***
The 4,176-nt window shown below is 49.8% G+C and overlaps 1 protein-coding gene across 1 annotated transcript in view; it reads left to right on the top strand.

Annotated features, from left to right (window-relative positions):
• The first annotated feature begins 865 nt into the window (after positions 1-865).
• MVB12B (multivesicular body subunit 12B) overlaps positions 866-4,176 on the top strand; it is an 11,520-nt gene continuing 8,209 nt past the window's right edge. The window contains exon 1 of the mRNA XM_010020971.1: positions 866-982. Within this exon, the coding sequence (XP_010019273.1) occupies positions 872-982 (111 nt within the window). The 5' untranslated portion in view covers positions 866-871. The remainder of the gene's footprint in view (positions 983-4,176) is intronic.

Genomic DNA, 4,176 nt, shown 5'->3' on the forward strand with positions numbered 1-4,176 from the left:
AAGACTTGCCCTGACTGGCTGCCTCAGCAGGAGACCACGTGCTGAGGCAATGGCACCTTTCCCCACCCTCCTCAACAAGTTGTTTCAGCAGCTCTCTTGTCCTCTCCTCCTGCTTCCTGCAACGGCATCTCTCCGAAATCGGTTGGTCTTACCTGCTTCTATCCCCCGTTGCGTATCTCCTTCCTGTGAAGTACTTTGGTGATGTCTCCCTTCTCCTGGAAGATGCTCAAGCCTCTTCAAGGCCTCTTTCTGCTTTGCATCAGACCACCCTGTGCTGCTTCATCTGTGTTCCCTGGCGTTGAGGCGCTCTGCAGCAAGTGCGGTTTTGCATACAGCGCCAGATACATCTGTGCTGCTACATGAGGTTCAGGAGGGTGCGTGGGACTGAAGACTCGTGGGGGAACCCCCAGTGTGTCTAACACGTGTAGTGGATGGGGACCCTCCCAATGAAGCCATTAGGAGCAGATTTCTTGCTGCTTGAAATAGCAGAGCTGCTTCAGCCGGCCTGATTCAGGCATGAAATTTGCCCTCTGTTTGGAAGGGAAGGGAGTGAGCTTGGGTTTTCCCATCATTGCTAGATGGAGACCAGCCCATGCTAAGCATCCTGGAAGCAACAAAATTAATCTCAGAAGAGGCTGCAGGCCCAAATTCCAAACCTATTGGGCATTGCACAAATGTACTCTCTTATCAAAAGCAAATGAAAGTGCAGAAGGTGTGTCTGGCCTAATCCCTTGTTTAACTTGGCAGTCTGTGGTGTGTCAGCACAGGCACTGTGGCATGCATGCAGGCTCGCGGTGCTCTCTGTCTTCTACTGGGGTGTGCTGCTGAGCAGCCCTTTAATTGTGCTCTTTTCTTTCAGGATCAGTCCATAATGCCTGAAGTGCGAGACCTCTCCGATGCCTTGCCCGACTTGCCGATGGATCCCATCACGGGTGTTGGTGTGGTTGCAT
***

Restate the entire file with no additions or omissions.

The 4,176-nt window shown below is 49.8% G+C and overlaps 1 protein-coding gene across 1 annotated transcript in view; it reads left to right on the top strand.

Annotated features, from left to right (window-relative positions):
• The first annotated feature begins 865 nt into the window (after positions 1-865).
• MVB12B (multivesicular body subunit 12B) overlaps positions 866-4,176 on the top strand; it is an 11,520-nt gene continuing 8,209 nt past the window's right edge. The window contains exon 1 of the mRNA XM_010020971.1: positions 866-982. Within this exon, the coding sequence (XP_010019273.1) occupies positions 872-982 (111 nt within the window). The 5' untranslated portion in view covers positions 866-871. The remainder of the gene's footprint in view (positions 983-4,176) is intronic.

Genomic DNA, 4,176 nt, shown 5'->3' on the forward strand with positions numbered 1-4,176 from the left:
AAGACTTGCCCTGACTGGCTGCCTCAGCAGGAGACCACGTGCTGAGGCAATGGCACCTTTCCCCACCCTCCTCAACAAGTTGTTTCAGCAGCTCTCTTGTCCTCTCCTCCTGCTTCCTGCAACGGCATCTCTCCGAAATCGGTTGGTCTTACCTGCTTCTATCCCCCGTTGCGTATCTCCTTCCTGTGAAGTACTTTGGTGATGTCTCCCTTCTCCTGGAAGATGCTCAAGCCTCTTCAAGGCCTCTTTCTGCTTTGCATCAGACCACCCTGTGCTGCTTCATCTGTGTTCCCTGGCGTTGAGGCGCTCTGCAGCAAGTGCGGTTTTGCATACAGCGCCAGATACATCTGTGCTGCTACATGAGGTTCAGGAGGGTGCGTGGGACTGAAGACTCGTGGGGGAACCCCCAGTGTGTCTAACACGTGTAGTGGATGGGGACCCTCCCAATGAAGCCATTAGGAGCAGATTTCTTGCTGCTTGAAATAGCAGAGCTGCTTCAGCCGGCCTGATTCAGGCATGAAATTTGCCCTCTGTTTGGAAGGGAAGGGAGTGAGCTTGGGTTTTCCCATCATTGCTAGATGGAGACCAGCCCATGCTAAGCATCCTGGAAGCAACAAAATTAATCTCAGAAGAGGCTGCAGGCCCAAATTCCAAACCTATTGGGCATTGCACAAATGTACTCTCTTATCAAAAGCAAATGAAAGTGCAGAAGGTGTGTCTGGCCTAATCCCTTGTTTAACTTGGCAGTCTGTGGTGTGTCAGCACAGGCACTGTGGCATGCATGCAGGCTCGCGGTGCTCTCTGTCTTCTACTGGGGTGTGCTGCTGAGCAGCCCTTTAATTGTGCTCTTTTCTTTCAGGATCAGTCCATAATGCCTGAAGTGCGAGACCTCTCCGATGCCTTGCCCGACTTGCCGATGGATCCCATCACGGGTGTTGGTGTGGTTGCAT